Two of Mikhail S. Gorbachev's economic advisers have broken with him and are echoing the liberal opposition in calling the Soviet leader's plan for converting to a market economy seriously flawed and inflationary.
Nikolai Petrakov, Stanislav Shata-lin and 11 other economists warn in a letter that Gorbachev's plan, adopted Oct. 19 by the legislature, will raise the budget deficit and disrupt economic links among the 15 Soviet republics.Gorbachev's compromise program for restructuring the Soviet economy is already under sharp attack in many of the republics, and the addition of criticism from his own advisers puts in serious doubt whether it will succeed.
"The decrease in the standard of living of the population will be significant before stabilization. . . . The inflationary spiral is winding up too quickly, the collapse of the consumer market is growing and the economy is moving further from a state of equilibrium," the economists say.
Their letter was published Sunday in the liberal newspaper Komsoml-skaya Pravda. In it, they accuse the Soviet leadership of "indecisiveness and inconsistency" in economic reform, and envision a drop in people's standard of living if the Gorbachev plan is pursued.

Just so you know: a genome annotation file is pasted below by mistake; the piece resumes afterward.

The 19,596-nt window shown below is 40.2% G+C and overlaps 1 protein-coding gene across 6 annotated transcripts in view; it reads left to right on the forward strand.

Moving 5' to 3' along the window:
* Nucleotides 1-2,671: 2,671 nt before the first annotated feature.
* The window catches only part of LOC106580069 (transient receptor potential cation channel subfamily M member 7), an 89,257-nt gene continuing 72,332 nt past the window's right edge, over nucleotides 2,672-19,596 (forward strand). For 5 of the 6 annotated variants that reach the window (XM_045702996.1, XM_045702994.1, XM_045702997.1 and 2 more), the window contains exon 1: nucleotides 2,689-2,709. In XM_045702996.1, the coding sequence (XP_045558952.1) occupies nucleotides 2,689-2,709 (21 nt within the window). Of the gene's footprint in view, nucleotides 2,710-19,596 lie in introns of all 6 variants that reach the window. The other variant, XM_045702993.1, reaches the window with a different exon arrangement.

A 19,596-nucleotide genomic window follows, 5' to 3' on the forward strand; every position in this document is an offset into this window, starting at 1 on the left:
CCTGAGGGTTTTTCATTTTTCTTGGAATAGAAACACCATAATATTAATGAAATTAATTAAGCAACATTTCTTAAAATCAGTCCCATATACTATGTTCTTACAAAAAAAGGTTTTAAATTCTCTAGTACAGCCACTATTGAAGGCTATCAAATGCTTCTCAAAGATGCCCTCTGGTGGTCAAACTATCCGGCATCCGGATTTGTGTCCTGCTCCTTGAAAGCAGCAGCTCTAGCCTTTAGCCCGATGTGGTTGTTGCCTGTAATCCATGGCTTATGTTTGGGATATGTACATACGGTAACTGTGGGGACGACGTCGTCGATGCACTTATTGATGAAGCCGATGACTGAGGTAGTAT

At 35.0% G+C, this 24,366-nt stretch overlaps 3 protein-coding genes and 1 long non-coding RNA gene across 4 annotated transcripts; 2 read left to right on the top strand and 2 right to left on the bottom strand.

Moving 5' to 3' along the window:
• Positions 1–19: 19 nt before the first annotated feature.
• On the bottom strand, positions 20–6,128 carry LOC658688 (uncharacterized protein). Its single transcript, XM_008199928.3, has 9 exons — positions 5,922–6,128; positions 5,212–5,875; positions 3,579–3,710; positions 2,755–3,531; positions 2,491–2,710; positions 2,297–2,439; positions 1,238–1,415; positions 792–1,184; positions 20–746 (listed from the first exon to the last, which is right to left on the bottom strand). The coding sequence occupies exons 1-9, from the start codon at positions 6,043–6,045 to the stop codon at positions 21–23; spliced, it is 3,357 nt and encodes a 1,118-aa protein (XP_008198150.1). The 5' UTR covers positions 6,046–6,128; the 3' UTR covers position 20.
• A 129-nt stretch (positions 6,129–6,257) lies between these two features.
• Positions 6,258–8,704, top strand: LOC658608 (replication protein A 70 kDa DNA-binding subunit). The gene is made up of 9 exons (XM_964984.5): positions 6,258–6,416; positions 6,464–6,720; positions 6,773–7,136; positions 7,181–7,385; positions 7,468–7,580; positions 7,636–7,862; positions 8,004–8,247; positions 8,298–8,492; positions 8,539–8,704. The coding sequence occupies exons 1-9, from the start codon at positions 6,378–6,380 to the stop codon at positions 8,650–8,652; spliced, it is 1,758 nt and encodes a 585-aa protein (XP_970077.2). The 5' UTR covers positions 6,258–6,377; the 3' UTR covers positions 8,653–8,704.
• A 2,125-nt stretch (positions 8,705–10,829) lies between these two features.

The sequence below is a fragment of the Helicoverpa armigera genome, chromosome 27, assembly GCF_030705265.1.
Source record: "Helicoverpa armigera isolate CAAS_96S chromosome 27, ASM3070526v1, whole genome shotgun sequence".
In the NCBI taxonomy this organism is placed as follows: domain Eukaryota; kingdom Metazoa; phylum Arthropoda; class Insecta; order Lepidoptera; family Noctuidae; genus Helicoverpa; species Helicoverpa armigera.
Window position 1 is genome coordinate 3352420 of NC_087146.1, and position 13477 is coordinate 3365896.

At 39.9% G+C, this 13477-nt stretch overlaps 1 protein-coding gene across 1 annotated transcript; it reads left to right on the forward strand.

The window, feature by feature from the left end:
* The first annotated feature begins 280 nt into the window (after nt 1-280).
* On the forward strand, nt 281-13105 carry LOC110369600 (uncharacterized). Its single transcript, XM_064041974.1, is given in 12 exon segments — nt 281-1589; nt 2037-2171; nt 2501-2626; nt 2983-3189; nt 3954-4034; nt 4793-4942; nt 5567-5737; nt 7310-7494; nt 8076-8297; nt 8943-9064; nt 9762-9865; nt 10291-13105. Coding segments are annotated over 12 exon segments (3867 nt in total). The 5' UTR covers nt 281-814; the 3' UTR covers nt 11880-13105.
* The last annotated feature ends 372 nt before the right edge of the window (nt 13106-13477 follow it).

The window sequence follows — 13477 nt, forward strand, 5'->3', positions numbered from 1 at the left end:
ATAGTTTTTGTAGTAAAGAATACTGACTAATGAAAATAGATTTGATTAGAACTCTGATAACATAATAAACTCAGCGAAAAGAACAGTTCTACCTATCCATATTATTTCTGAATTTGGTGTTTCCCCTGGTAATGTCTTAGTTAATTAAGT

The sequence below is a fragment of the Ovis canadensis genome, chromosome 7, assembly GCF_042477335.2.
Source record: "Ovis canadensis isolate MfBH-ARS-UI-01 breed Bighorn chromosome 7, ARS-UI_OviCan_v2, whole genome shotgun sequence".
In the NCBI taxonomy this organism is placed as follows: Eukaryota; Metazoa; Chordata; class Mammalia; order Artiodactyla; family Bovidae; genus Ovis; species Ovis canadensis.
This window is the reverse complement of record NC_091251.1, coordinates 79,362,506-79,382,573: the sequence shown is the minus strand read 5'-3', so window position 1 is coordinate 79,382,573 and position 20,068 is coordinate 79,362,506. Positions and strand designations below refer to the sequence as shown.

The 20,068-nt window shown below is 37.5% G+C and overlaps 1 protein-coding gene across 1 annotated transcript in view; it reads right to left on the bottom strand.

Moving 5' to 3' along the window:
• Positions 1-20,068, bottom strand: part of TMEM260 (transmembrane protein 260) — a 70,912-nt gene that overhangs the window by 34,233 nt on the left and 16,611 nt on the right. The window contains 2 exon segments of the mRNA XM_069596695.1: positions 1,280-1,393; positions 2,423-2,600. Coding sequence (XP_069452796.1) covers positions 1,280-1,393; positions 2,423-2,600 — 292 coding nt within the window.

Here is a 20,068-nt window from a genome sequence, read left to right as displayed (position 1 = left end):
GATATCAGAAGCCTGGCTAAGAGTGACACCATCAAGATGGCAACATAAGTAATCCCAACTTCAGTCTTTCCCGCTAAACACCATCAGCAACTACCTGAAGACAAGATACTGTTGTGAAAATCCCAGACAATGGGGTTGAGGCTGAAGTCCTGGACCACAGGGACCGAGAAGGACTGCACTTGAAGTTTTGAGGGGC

The statement constituted a rare public airing of differences between Gorbachev and his aides on how to rebuild the economy to make it efficient, competitive and able to meet basic consumer needs.
Shatalin, a member of Gorbachev's advisory Presidential Council and author of a plan for switching to a market system in 500 days, said immediately after the Gorbachev plan was adopted that he supported it generally.
In their criticism, the economists appeared to side with Boris N. Yelt-sin, president of the Russian republic.
Yeltsin has described Gorbachev's plan as a "catastrophe" that is "doomed to fail" within months after driving up prices and the budget deficit and chopping the ruble's purchasing power.